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Physical activity

Staying active as you get older has many benefits. It can help you maintain a healthy weight and reduce the risk of many health conditions. Research also shows that regular physical activity can improve mental and emotional health, social wellbeing and brain health.

Learn more about the benefits of exercise and different ways to stay active.

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Benefits of staying active

Regular exercise has many benefits. For example, it can help to:

  • reduce your risk of physical health conditions (e.g. heart disease, type 2 diabetes and some cancers)
  • reduce your risk of falls
  • reduce your stress and anxiety
  • improve your sleep
  • improve your concentration
  • make you feel more energetic
  • build social connections.

Physical activity can help reduce pain

It can be hard to do regular physical activity if you have pain or chronic health conditions.

But research suggests exercise can help reduce chronic pain and improve quality of life in people with pain.

If you have a pain condition, it’s recommended you do small amounts of activity rather than one long session. It’s important to pay attention to your pain levels to make sure you don’t cause a pain flare-up.

If you have a chronic health condition, talk to your doctor or an accredited exercise physiologist about activities that are right for you.

Remember that any activity is better than none.

Different ways to stay active

It’s recommended that people aged 65 years and over do 30 minutes of moderate-intensity physical activity most days of the week.

You can do a combination of activities, including:

  • fitness activities (e.g. brisk walking, swimming, cycling, gardening, mopping and vacuuming)
  • strength activities (e.g. weight or resistance training, lifting and carrying, climbing stairs, digging, body-weight exercises such as push-ups or squats)
  • flexibility activities (e.g. tai chi, stretching, yoga, dancing, bowls)
  • balancing activities (e.g. side leg raises, half squats and heel raises).

Visit the Healthy Bones Australia website to learn different exercises.

Keep moving

You don’t have to join a gym or fitness group to stay active. Any kind of movement is good for you.


One of the best activities you can do is walk. It’s free, you can do it by yourself or with friends, and you can tailor your walk to suit your fitness level.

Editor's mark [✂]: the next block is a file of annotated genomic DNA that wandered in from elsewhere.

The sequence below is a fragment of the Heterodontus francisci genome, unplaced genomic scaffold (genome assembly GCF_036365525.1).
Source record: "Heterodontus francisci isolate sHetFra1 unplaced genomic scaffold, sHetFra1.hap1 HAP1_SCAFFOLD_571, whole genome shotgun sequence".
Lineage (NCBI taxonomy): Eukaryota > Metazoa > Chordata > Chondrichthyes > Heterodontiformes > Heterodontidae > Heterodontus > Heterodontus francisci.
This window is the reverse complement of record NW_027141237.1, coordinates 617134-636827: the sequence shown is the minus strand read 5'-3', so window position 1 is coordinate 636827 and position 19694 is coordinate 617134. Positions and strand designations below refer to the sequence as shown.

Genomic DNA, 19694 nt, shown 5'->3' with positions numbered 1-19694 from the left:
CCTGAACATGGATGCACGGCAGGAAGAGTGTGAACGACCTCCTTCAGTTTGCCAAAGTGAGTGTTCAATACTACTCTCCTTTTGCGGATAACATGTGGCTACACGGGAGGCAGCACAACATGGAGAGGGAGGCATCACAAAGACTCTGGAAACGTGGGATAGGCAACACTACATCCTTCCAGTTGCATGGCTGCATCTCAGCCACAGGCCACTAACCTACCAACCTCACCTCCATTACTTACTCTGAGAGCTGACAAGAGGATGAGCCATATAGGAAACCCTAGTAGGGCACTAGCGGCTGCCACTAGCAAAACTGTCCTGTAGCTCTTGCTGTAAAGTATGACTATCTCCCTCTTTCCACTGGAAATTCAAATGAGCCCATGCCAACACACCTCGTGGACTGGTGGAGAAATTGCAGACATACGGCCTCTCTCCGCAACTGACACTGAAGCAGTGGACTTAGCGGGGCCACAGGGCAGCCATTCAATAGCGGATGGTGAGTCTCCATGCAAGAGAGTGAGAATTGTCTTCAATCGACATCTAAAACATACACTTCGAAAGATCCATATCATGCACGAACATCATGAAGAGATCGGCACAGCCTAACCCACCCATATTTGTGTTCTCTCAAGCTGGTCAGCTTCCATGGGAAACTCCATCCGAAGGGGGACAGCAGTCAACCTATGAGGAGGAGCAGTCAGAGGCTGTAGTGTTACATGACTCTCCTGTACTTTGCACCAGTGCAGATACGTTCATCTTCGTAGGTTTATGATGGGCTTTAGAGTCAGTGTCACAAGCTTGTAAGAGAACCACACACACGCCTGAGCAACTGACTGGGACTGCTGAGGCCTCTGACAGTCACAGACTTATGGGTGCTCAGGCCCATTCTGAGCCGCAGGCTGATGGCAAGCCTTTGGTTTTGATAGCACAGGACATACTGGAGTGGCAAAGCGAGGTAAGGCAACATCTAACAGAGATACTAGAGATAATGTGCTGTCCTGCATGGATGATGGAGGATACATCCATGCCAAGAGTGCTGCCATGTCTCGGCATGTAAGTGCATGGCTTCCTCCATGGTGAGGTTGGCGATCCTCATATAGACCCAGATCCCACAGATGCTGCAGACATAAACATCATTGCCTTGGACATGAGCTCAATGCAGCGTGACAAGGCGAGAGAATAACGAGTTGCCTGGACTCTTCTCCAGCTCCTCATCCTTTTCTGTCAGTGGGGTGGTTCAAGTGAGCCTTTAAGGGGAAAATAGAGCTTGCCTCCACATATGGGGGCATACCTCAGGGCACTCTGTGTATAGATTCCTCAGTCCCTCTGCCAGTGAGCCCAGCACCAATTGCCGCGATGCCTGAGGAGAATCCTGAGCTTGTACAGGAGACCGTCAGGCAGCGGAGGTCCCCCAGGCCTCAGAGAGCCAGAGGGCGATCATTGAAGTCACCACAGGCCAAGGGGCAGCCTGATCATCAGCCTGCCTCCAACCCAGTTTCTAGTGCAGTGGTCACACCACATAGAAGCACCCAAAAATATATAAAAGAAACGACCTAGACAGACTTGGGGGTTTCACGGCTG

Read about the humble act of walking.

Exercise safely at home

There are many ways you can stay active and exercise safely at home.

Try doing some exercises from the Safe Exercise at Home booklet, developed by physiotherapists from around Australia. This booklet has different exercises for various fitness levels, plus pictures, instructions and tips to keep you safe and motivated.

Tips to exercise safely

  • Wear supportive shoes.
  • Choose flat, even surfaces to walk on.
  • Start slowly and gradually increase the time you spend exercising.
  • Have some water handy.
  • Keep your phone in reach if you are exercising alone.

The National Ageing Research Institute has videos to show you how to exercise at home.

Chair exercises

Chair exercises can be helpful if you have limited ability to move. These exercises can help to improve your flexibility, balance and strength.

Choose a solid, stable chair without wheels or arms. You should be able to sit with your feet flat on the floor and your knees bent at right angles.

Visit the NHS UK website to learn how to do chair exercises.

You can also google ‘chair exercise videos’ for different ideas.

Low-cost group exercises

Exercising in a group is a good way to make friends and have fun. It may also help you to make exercise part of your daily routine. You can find affordable exercise classes in your local area through:

You can also find a local walking group at Heart Foundation Walking.

Use mobility aids if you need them

If limited mobility stops you from doing physical activity, a mobility aid such as a walking frame or stick might help. Talk to your doctor, an occupational therapist or My Aged Care about supports available.

Making exercise part of your routine

You’re more likely to make exercise part of your routine if you:

  • do activities you enjoy (e.g. walking, dancing, yoga)
  • do activities that suit your abilities
  • exercise in a group or with friends
  • have a weekly routine of activities and schedule them in your calendar.

Read tips on how to make physical activity a habit.

You can also download the Choose Health: Be Active guide for older Australians (produced by the Australian Government in association with Sports Medicine Australia). The booklet has an activity planner, tips about how to stay motivated and a variety of exercises you can try.

Get help from a professional

If you want to start doing regular exercise, you can ask your doctor for advice. You can also get help from an allied health professional to make sure you are doing exercises safely. For example:

  • a physiotherapist
  • an exercise physiologist
  • other health professionals.

This con­tent has been reviewed by a group of med­ical sub­ject mat­ter experts, in accor­dance with Jean Hailes pol­i­cy.

Langhammer B, Bergland A, Rydwik E. The Importance of Physical Activity Exercise among Older People. Biomed Res Int. 2018;2018:7856823. Published 2018 Dec 5. doi:10.1155/2018/7856823
Geneen LJ, Moore RA, Clarke C, Martin D, Colvin LA, Smith BH. Physical activity and exercise for chronic pain in adults: an overview of Cochrane Reviews. Cochrane Database Syst Rev. 2017;4(4):CD011279. Published 2017 Apr 24. doi:10.1002/14651858.CD011279.pub3
Last updated: 
12 March 2024
Last reviewed: 
02 February 2024

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